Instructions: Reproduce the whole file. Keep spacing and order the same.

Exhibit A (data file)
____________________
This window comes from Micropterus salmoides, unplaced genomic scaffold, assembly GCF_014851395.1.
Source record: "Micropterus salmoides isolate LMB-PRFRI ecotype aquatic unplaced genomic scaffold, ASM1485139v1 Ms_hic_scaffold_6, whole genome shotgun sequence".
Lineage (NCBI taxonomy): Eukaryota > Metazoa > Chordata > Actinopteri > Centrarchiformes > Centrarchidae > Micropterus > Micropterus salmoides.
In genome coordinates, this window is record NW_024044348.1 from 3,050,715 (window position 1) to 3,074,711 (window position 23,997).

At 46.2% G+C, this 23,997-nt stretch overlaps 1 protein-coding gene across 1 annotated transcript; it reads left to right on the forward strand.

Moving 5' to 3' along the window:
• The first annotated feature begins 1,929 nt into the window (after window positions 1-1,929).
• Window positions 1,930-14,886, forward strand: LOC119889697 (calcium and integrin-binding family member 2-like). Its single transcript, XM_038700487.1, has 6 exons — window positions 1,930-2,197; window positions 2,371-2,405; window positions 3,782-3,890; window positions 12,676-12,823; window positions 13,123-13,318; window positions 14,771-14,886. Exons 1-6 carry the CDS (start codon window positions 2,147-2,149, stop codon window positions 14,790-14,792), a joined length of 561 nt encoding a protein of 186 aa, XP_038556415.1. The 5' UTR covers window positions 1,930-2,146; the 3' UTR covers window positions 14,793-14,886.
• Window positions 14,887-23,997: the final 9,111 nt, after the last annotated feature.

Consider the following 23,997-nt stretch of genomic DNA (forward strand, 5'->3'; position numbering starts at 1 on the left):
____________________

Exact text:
This window comes from Micropterus salmoides, unplaced genomic scaffold, assembly GCF_014851395.1.
Source record: "Micropterus salmoides isolate LMB-PRFRI ecotype aquatic unplaced genomic scaffold, ASM1485139v1 Ms_hic_scaffold_6, whole genome shotgun sequence".
Lineage (NCBI taxonomy): Eukaryota > Metazoa > Chordata > Actinopteri > Centrarchiformes > Centrarchidae > Micropterus > Micropterus salmoides.
In genome coordinates, this window is record NW_024044348.1 from 3,050,715 (window position 1) to 3,074,711 (window position 23,997).

At 46.2% G+C, this 23,997-nt stretch overlaps 1 protein-coding gene across 1 annotated transcript; it reads left to right on the forward strand.

Moving 5' to 3' along the window:
• The first annotated feature begins 1,929 nt into the window (after window positions 1-1,929).
• Window positions 1,930-14,886, forward strand: LOC119889697 (calcium and integrin-binding family member 2-like). Its single transcript, XM_038700487.1, has 6 exons — window positions 1,930-2,197; window positions 2,371-2,405; window positions 3,782-3,890; window positions 12,676-12,823; window positions 13,123-13,318; window positions 14,771-14,886. Exons 1-6 carry the CDS (start codon window positions 2,147-2,149, stop codon window positions 14,790-14,792), a joined length of 561 nt encoding a protein of 186 aa, XP_038556415.1. The 5' UTR covers window positions 1,930-2,146; the 3' UTR covers window positions 14,793-14,886.
• Window positions 14,887-23,997: the final 9,111 nt, after the last annotated feature.

Consider the following 23,997-nt stretch of genomic DNA (forward strand, 5'->3'; position numbering starts at 1 on the left):